In a recent blog post I suspected that the latest ALI buyback announcement appeared to be of the Claytons variety. Claytons was a non-alcoholic drink but marketed in the 80s as “the drink you have when you are not really having a drink”. It was to give the impression you are out having a drink, but wasn’t quite the same.
I have witnessed plenty of share buybacks announced over the years that were to give the appearance the company wanted to buy back shares, but that wasn’t really the case. It can be handy to announce a buyback program which can fit neatly into the investor presentation slides that the company is focused on narrowing the discount to NTA. APW have conducted some modest share buybacks in recent years that I shall elaborate on a little further.
In early 2015 a buyback was announced. Over the next year they spent about $600k. In February 2016 this ceased for about 6 months, as the balance sheet was digesting some other alternative uses of capital (I shall get to that shortly). Then a buyback recommenced from the 12 months starting from September 2016 where they spent about $700k. This was extended a few months ago where as I write they have again spent about $700k. Admittedly the buying had a little more urgency the last few months. In almost 3 years from that starting point, I estimate the total units bought back would be less than 3% of the capital base.
Was there an opportunity to buy the shares back?
Well I estimate Samuel Terry Asset Management have bought about 7% of units since halfway through 2016, mostly at under $1.35 a share. Sandon Capital a few months back bought a bit over 5% at just under 1.60. It is hypothetical, but I wonder if management showed more urgency they could have done something similar under the buyback programs, which could have boosted the NTA by about 4% with little or no risk involved.
What have been some of the alternative uses of capital?
On Feb 16th, 2015 they invested in AIMS Property Fund Felix St, in Brisbane. On May 12th, 2015 they invested in AIMS Property Fund Laverton. Having a look at an annual results presentation for the year ended 2015, to the most recent one for year ended 2017, suggests the results have been mixed. The Brisbane property had a purchase price of $26 million, but the most recent presentation listed the value as $25 million.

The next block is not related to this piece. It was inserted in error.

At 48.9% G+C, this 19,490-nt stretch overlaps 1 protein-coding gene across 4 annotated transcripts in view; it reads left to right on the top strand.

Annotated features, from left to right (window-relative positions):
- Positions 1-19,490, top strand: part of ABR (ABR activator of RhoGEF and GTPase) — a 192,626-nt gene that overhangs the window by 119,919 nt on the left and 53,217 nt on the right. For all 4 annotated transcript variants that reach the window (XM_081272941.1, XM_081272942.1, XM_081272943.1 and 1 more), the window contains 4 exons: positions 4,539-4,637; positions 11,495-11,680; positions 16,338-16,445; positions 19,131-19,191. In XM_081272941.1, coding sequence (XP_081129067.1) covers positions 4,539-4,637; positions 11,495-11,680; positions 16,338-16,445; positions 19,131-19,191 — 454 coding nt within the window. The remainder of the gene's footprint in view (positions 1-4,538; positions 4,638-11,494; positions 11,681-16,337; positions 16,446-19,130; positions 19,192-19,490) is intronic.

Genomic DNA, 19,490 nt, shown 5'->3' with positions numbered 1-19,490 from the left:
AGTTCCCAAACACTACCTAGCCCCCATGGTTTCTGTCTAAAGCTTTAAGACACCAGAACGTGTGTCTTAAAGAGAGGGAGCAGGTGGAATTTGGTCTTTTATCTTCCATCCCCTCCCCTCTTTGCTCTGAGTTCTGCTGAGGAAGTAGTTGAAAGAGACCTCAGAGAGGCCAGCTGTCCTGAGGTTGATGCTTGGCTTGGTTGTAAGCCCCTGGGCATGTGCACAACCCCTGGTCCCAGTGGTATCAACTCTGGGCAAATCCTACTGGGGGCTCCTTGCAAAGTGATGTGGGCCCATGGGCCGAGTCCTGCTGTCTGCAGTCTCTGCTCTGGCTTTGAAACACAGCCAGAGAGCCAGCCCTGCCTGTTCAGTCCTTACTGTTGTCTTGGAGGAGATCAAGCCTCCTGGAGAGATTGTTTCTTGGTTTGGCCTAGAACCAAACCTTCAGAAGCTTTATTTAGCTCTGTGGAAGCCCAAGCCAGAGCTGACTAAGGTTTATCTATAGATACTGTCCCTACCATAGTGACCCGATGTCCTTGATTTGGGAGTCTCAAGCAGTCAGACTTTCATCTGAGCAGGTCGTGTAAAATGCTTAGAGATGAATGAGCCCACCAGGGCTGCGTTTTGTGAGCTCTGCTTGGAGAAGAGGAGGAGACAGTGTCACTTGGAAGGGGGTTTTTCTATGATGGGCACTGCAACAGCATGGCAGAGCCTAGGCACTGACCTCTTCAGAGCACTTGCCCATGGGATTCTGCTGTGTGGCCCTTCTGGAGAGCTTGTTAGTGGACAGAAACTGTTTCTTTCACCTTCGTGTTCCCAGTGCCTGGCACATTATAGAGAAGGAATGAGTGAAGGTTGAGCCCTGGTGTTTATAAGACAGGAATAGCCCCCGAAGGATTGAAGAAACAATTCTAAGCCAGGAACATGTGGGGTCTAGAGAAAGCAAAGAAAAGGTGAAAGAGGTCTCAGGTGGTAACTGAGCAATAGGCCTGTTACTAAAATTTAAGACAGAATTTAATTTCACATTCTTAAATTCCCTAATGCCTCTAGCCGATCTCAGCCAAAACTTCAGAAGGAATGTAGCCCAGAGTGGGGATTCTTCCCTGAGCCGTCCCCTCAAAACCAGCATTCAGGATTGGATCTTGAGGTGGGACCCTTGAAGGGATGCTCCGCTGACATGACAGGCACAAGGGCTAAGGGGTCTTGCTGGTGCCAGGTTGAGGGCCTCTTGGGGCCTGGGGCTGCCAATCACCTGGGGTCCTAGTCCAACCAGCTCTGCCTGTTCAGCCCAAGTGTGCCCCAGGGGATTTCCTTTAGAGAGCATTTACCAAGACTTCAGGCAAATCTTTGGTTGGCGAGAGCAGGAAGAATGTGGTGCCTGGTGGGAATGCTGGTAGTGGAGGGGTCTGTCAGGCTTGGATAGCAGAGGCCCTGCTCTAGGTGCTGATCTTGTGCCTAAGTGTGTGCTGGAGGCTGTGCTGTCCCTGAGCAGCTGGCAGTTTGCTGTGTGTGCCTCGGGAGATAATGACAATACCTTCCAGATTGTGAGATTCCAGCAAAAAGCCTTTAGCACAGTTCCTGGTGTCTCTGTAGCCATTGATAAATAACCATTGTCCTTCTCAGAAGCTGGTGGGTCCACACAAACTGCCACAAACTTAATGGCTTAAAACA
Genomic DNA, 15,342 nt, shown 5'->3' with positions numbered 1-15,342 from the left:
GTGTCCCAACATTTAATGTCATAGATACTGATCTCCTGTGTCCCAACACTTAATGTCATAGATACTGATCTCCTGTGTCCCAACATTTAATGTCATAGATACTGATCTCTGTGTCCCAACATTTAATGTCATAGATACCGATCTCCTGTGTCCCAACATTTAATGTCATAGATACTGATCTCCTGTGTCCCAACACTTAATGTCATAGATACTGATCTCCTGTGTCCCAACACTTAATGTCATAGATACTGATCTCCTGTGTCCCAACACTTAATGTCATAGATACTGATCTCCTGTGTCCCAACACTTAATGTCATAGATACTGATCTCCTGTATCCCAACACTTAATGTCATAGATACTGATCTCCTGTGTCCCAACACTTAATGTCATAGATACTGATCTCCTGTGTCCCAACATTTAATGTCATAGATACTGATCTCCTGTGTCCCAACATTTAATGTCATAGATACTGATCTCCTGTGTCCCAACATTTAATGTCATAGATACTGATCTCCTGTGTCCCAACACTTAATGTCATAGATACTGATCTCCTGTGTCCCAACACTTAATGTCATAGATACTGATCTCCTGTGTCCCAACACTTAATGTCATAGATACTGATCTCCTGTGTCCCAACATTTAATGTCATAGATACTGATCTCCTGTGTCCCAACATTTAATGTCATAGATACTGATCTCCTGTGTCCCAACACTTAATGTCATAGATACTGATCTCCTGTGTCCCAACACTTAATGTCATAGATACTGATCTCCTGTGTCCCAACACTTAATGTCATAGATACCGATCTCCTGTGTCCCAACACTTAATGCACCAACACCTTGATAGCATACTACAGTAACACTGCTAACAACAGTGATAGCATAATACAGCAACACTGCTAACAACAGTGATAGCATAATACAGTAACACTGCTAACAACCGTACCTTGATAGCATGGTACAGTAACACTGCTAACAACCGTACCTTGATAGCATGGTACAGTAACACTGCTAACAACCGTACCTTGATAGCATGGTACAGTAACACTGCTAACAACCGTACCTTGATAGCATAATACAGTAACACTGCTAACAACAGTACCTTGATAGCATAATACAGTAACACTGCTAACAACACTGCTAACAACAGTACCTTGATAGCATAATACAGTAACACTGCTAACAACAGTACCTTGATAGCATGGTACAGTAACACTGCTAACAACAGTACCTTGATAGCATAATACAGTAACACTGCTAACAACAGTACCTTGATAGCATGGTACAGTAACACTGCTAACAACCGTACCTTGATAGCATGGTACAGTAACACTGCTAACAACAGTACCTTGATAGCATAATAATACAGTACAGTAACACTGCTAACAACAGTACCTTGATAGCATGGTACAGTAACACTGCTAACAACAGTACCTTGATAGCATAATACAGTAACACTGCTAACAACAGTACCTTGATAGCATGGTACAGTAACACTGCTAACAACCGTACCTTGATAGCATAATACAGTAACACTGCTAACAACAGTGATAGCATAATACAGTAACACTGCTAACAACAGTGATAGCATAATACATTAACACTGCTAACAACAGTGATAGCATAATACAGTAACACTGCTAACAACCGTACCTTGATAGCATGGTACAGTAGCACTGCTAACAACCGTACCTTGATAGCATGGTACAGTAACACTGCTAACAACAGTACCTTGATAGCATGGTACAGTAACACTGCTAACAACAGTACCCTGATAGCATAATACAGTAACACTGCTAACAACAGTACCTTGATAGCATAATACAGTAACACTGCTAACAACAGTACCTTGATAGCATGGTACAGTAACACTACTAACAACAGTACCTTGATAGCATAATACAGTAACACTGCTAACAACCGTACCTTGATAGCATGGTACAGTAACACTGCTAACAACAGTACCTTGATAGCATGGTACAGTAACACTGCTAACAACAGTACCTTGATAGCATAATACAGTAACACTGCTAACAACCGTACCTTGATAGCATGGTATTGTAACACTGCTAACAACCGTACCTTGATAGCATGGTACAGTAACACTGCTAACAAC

The Laverton purchase price was listed at $35.5 million and has fared better according to the value seen in the last presentation showing $37.5 million.
Recent alternative uses of capital.
APW became more cashed up when they sold a large stake in BWR and received a bit over $7.5 million less than a couple of months ago. One option for using the cash could have been buying back more shares under the existing program, but judging from an announcement last week management see better alternatives again.
$19 million will be invested in the AIMS Real Estate Opportunities Fund (“AREOF”).
AREOF will not be charging a funds management fee for this investment.
That is nice, but it would be even nicer to have it confirmed that there would also be no Trustee Fees, Debt Arrangement Fees, Performance Fees, Property Dealing Fees, & Ongoing Costs that may or may not be incurred inside the AREOF vehicle that effectively flow through to APW unit holders.
It would also be nice to hear further statements giving a bit more colour as to their view suggesting over the next few years opportunities will present themselves in distressed assets. It sounds like the kind of environment that unit holders may have been well served by receiving all the wind-up proceeds by now and sitting in cash, had the proposal been successful at the beginning of 2017.
2017 turned out different to management’s expectations?
AIMS management about a year ago.
“A wind up would result in fire sales of the underlying assets, which may result in capital loss for unit holders.”
“The current commercial real estate market is at a cyclical high.”
I wonder how the fire sales would have gone if the wind-up proposal was successful?
Let’s hope for unit holder’s sake that investments in the likes of Felix St Brisbane, Laverton and “AREOF” achieve good returns. Just because there is the opportunity to buy back shares at a large discount, does not necessarily mean that is the best option if management can achieve excellent returns by finding other great investments.
The future of the Responsible Entity.
Article not relating to AIMS, but interesting article I came across in the last week on the topic of the RE in a structure.
Edit post on December 4th
Wow how exciting seeing the new investment already making great gains as per today’s announcement.
I assume given management fees were waived for the APW investment in the fund, that the large gain already achieved would not generate any performance fees, or other types of fees.
I am guessing this investment, and further investments will be assets that need to be held for the long term, and any move to try and sell them would result in a fire sale and not be in the interests of unit holders.